Medical Care , News & Innovation , Health Screening
New-generation drones slash delivery time of life-saving blood products and medicines in hard-to-reach areas in Rwanda
Silicon Valley-based Zipline will later this year begin delivering medicine and blood products to some of the most remote places by using the world’s fastest commercial drone.
The company already makes thousands of deliveries per year in countries like Rwanda, but the new generation of autonomous aircraft will be able to fly farther, faster and with more cargo, and even also operate across America.
The new aircraft’s capabilities will decrease the amount of time between the receipt of an order and launch of a fulfilment flight from 10 minutes to one. It will also increase the number of daily delivery flights that each distribution centre can make from 50 to 500, and expand the radius of each centre to serve populations of up to 10 million people, the company said in a press release.
“Our first-generation aircraft and logistics system allowed us to create the first and only drone delivery service in the world, which is helping to save lives in Rwanda every day,” said chief executive Keller Rinaudo.
“We’ve taken everything Zipline has learned making thousands of critical deliveries and flying hundreds of thousands of kilometres, and redesigned our entire system and operation from top to bottom.”
In 2016, the company launched the world’s first national drone delivery operation in Rwanda, where it established a distribution centre with 15 drones to deliver blood, plasma and platelets to 21 hospitals across the western half of the country.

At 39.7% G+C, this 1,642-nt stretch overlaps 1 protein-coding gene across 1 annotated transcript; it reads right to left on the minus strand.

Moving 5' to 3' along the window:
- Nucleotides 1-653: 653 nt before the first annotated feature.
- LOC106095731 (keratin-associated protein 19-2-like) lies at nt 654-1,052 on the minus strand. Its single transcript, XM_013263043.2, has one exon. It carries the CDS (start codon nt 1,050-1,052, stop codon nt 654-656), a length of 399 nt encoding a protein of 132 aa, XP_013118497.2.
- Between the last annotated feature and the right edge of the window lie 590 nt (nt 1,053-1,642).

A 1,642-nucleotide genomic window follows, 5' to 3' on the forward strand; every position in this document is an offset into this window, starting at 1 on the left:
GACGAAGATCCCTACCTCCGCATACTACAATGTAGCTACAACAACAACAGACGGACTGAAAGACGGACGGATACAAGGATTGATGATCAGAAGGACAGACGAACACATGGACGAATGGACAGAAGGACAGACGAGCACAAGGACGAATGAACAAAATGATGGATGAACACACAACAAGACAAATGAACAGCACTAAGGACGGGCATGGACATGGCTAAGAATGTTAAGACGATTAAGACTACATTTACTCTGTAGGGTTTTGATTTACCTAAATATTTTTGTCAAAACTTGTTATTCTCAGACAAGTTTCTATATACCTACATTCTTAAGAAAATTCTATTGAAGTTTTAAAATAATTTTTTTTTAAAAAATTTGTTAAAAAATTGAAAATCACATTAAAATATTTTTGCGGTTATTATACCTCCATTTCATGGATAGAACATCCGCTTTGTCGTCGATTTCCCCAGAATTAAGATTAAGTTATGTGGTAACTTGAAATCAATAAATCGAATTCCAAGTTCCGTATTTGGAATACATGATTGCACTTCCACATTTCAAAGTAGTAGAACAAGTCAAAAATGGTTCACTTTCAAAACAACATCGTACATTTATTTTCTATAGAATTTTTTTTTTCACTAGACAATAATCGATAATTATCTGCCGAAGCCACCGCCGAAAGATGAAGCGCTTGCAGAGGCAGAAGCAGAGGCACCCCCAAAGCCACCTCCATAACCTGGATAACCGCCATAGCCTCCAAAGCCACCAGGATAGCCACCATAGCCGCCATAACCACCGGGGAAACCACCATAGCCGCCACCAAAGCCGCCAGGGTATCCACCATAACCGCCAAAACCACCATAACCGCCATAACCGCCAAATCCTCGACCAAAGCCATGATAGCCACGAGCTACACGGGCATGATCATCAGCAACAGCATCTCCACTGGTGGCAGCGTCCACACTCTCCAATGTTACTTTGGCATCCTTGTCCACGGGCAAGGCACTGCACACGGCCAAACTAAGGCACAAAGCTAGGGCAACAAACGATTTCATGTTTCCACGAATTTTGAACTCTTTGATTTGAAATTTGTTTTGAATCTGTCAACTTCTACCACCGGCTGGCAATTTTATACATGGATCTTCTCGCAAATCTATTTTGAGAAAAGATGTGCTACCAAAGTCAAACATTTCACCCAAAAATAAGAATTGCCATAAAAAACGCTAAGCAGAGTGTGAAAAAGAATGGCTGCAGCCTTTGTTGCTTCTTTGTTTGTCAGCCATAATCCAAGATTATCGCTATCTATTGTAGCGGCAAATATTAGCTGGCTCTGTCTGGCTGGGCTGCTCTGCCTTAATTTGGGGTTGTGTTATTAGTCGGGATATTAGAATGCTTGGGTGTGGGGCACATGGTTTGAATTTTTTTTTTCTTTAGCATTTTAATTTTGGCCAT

Since launching the service in Rwanda, Zipline has flown 300,000 kilometres, delivering 7,000 units of blood over 4,000 flights—approximately a third of which have been in emergency life-saving situations.
The company is now delivering more than 20 percent of Rwanda’s blood supply outside of the capital, Kigali. In addition to its impact on lifesaving emergency situations, Zipline’s drone delivery has helped transform the country’s medical supply chain, it said.
To date, instant drone delivery has helped ensure that hospitals have access to blood products, increasing the use of some blood products by 175 percent and reducing waste and spoilage by over 95 percent.
Zipline is in the process of opening its second distribution centre in Rwanda, which will help bring the entire country within range of its life-saving service.
Its new delivery vehicle is an autonomous fixed-wing style airplane that is capable of flying at a top speed of 128 km/h with a round trip range of 160 kilometres carrying up to 1.75 kilos of cargo. The new plane is capable of flying four times faster than the average quadcopter drone and can serve an area 200 times as large.
The company is working with state governments across America to launch its medical drone delivery as a part of a Federal Aviation Administration programme to accelerate the development of commercial drone innovation in the country.
“Billions of people on earth lack access to critical medicine,” said Rinaudo. “In East Africa, Zipline’s drones bring people the medicine they need, when they need it in a way that reduces waste, cost and inventory while increasing access and saving lives.”
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